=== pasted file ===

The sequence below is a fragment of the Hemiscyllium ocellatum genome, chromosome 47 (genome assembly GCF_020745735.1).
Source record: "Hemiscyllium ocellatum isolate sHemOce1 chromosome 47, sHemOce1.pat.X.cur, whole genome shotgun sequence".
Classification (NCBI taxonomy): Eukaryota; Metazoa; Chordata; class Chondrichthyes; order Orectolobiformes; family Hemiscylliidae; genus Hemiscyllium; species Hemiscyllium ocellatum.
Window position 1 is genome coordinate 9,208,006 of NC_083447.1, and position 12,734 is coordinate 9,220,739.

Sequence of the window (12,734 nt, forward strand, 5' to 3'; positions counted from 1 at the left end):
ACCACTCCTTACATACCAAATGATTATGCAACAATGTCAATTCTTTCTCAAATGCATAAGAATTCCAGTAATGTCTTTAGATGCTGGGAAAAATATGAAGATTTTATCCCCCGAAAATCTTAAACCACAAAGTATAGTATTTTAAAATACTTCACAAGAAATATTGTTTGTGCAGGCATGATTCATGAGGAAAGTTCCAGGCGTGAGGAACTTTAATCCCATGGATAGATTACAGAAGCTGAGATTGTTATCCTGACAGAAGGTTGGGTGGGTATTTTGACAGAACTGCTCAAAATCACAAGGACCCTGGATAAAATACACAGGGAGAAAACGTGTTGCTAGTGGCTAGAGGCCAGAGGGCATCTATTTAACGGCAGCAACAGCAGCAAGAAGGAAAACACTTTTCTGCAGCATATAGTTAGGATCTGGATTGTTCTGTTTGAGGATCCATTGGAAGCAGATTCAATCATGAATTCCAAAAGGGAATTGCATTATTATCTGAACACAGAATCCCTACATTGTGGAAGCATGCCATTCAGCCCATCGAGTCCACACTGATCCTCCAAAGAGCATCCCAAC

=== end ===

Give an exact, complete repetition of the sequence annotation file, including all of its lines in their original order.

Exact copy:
The sequence below is a fragment of the Hemiscyllium ocellatum genome, chromosome 47 (genome assembly GCF_020745735.1).
Source record: "Hemiscyllium ocellatum isolate sHemOce1 chromosome 47, sHemOce1.pat.X.cur, whole genome shotgun sequence".
Classification (NCBI taxonomy): Eukaryota; Metazoa; Chordata; class Chondrichthyes; order Orectolobiformes; family Hemiscylliidae; genus Hemiscyllium; species Hemiscyllium ocellatum.
Window position 1 is genome coordinate 9,208,006 of NC_083447.1, and position 12,734 is coordinate 9,220,739.

Sequence of the window (12,734 nt, forward strand, 5' to 3'; positions counted from 1 at the left end):
ACCACTCCTTACATACCAAATGATTATGCAACAATGTCAATTCTTTCTCAAATGCATAAGAATTCCAGTAATGTCTTTAGATGCTGGGAAAAATATGAAGATTTTATCCCCCGAAAATCTTAAACCACAAAGTATAGTATTTTAAAATACTTCACAAGAAATATTGTTTGTGCAGGCATGATTCATGAGGAAAGTTCCAGGCGTGAGGAACTTTAATCCCATGGATAGATTACAGAAGCTGAGATTGTTATCCTGACAGAAGGTTGGGTGGGTATTTTGACAGAACTGCTCAAAATCACAAGGACCCTGGATAAAATACACAGGGAGAAAACGTGTTGCTAGTGGCTAGAGGCCAGAGGGCATCTATTTAACGGCAGCAACAGCAGCAAGAAGGAAAACACTTTTCTGCAGCATATAGTTAGGATCTGGATTGTTCTGTTTGAGGATCCATTGGAAGCAGATTCAATCATGAATTCCAAAAGGGAATTGCATTATTATCTGAACACAGAATCCCTACATTGTGGAAGCATGCCATTCAGCCCATCGAGTCCACACTGATCCTCCAAAGAGCATCCCAAC